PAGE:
HomeBlogFinanceFT Cryptofinance: Meta tries to revive the NFT party

FT Cryptofinance: Meta tries to revive the NFT party

Hello and welcome to the FT Cryptofinance newsletter. This week we’re taking a look at Meta’s push into non-fungible tokens.

If it’s been a painful year to own cryptocurrency, it’s been even worse if you had spent money on buying a unique digital collectible known as a non-fungible token.

While flagship tokens bitcoin and ethereum have merely lost about 70 per cent of their value, the average price observed on the markets of all NFTs traded has dropped 85 per cent this year to $154 in the third quarter, according to data tracker NonFungible.com.

These tokens usually represent art or memorabilia, so artists and sellers have more control over the ownership and sale of their work. Theoretically, it gives them more financial freedom, even if the art is just questionable pictures of unenthusiastic apes.

But the bottom has dropped out of the market as the crypto bubble popped, buyers lost money and got a better understanding of what it really means to own a digital image online.

Faced with such profound uncertainties, it would take a particular kind of bulletproof optimism to go big in the NFT market right now. Enter Meta Platforms.

This week, the company once known as Facebook said creators will be able to make their own NFTs and sell them directly to fans, both on and off its Instagram platform.

If anyone is impervious to doubters, it’s Meta. Chief executive Mark Zuckerberg has spent nearly $10bn on building the Web3 and metaverse so far this year and will spend even more next year. Investors have slashed 75 per cent off the value of the company this year in horror at the size of its experimental bets, but it ploughs on. The FT first reported the company’s intentions back in January so Zuckerberg and co have had plenty of time to rethink their plans.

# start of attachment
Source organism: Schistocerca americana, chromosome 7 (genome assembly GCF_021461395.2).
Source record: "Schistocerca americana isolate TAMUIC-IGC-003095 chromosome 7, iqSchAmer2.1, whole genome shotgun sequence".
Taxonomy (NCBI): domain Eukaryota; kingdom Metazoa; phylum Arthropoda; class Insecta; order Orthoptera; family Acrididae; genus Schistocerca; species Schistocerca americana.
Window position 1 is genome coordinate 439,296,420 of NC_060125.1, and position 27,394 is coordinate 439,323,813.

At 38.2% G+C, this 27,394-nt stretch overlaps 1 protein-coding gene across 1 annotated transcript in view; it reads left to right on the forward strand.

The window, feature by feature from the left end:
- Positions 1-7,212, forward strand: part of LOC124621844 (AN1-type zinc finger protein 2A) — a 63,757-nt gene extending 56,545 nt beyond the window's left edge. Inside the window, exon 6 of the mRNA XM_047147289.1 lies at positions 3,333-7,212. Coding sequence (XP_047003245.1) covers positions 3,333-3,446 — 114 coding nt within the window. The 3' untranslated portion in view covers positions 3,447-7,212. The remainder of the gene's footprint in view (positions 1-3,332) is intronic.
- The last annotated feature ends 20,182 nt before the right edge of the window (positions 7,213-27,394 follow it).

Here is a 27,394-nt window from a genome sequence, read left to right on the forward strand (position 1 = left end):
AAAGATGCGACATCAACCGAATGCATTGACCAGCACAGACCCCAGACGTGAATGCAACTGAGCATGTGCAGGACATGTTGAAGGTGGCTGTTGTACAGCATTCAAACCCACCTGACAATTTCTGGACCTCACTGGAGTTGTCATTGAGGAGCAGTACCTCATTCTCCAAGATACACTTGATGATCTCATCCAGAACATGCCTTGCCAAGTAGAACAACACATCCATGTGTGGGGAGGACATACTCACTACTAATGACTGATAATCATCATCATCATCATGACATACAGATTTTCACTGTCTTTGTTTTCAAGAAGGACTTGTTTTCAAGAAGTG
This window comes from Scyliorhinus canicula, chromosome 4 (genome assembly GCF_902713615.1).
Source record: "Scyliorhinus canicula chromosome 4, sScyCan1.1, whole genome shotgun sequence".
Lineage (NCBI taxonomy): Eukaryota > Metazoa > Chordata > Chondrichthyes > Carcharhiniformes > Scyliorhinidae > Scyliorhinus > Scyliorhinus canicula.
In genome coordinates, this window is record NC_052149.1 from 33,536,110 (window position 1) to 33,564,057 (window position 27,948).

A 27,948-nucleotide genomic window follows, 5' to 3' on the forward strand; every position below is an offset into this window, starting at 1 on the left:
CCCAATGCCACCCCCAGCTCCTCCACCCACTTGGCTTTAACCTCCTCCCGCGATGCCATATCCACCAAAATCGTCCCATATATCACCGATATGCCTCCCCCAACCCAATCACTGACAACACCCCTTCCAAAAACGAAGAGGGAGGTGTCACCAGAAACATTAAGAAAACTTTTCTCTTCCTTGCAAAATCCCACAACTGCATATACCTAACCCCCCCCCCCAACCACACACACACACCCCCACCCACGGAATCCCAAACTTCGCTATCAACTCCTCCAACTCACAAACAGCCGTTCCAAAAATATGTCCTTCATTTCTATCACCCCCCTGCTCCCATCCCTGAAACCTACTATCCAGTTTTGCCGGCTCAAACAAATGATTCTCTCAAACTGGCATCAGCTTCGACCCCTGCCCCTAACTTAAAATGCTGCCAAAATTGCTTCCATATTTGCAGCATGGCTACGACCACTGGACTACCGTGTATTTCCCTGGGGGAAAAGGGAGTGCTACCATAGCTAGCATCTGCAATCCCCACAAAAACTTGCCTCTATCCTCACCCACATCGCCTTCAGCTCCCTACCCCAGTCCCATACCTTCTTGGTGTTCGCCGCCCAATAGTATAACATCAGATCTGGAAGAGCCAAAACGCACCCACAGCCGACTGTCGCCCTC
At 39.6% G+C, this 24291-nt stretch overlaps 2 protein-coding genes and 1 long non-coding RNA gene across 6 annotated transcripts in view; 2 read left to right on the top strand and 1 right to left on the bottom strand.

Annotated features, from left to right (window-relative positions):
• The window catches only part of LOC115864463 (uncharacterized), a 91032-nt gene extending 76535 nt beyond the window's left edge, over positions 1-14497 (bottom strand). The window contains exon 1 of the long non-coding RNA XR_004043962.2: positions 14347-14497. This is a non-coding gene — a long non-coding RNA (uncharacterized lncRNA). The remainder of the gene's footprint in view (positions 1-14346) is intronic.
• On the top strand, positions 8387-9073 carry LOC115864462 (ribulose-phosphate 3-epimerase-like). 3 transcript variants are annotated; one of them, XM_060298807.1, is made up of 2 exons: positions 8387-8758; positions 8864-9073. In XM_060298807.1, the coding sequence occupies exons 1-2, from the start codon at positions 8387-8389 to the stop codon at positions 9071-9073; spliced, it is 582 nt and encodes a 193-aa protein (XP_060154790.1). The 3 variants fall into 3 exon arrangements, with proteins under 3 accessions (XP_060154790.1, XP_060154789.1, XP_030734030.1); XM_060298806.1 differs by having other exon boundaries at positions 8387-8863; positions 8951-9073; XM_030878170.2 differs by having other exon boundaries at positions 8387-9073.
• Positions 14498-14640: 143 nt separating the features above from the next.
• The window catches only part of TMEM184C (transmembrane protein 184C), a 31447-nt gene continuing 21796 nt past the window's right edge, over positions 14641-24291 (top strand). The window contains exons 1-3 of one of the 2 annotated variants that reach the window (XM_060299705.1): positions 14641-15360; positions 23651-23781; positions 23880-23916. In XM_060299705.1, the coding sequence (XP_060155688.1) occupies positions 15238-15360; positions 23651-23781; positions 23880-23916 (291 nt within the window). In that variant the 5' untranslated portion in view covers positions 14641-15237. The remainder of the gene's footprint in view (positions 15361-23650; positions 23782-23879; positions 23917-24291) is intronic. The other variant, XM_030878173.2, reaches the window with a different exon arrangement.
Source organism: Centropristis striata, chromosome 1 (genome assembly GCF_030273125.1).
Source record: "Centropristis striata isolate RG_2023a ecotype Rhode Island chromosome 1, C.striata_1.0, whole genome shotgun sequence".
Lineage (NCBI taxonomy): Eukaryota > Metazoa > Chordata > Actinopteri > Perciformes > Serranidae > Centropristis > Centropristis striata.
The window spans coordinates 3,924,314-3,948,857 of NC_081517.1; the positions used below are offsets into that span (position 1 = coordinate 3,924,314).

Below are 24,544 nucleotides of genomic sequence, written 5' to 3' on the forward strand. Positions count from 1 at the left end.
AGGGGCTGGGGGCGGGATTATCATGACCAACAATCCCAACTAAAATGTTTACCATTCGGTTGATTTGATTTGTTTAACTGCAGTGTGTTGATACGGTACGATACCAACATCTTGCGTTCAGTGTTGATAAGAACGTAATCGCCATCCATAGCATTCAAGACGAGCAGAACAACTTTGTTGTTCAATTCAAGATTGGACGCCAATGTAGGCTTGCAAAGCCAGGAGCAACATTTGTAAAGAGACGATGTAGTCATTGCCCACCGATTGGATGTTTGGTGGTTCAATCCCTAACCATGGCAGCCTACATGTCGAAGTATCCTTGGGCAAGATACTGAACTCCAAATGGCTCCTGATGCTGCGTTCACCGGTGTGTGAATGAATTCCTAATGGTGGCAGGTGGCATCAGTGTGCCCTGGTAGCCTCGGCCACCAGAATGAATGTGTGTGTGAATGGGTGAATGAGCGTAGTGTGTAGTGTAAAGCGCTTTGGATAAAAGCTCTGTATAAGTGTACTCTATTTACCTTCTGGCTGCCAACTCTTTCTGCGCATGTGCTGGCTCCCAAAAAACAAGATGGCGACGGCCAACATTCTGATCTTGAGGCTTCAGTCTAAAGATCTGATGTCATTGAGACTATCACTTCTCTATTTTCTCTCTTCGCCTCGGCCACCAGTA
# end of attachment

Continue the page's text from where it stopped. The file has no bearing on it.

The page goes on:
Charles Storry, co-founder and growth lead at crypto index platform Phuture, told me he believed Meta’s decision was an “attempt by Meta to save themselves from another terrible quarter . . . the chatter in the industry is this is a desperate attempt to bring some level of excitement for investors”.

Clearly, it’s going to take more than an embrace of NFTs to recoup the $89bn from Meta’s market capitalisation, but the company seems committed.

The announcement came alongside Creator Week, a Meta initiative that features events designed to help creators grow, connect, and build their careers. Over on Facebook, the company’s “Stars” feature is being expanded to let users pay creators when they rate their content.

Could Meta’s interest revive the NFT market? A big-name buy-in with massive distribution may provide the missing boost that’s missing in NFT-land these days. But ether and solana, the tokens most linked to NFTs, are flat.

Questions over timing — and indeed the point of NFTs — are still just as relevant. The retail investors who got burnt are not flooding the markets any more.

To the extent an NFT market still exists, the social media giant wades into a market stuffed with competition, including established crypto-native marketplaces such as OpenSea, Rarible, SuperRare and LooksRare . . . the list goes on and on. Rival social media platform Reddit also launched a “collectible avatar” marketplace in the summer. Instagram isn’t even getting first-mover advantage.

And then there’s Meta’s brand reputation to consider. Operators of NFT marketplaces need to be wary of insider trading, and whether certain people were getting a tip on upcoming NFT sales. Another risk is wash trading, when the same party is both seller and buyer, generating extra fees for no economic purpose. Regulators have long had concerns over Meta’s commitment to privacy and ethics. It needs to show it has changed.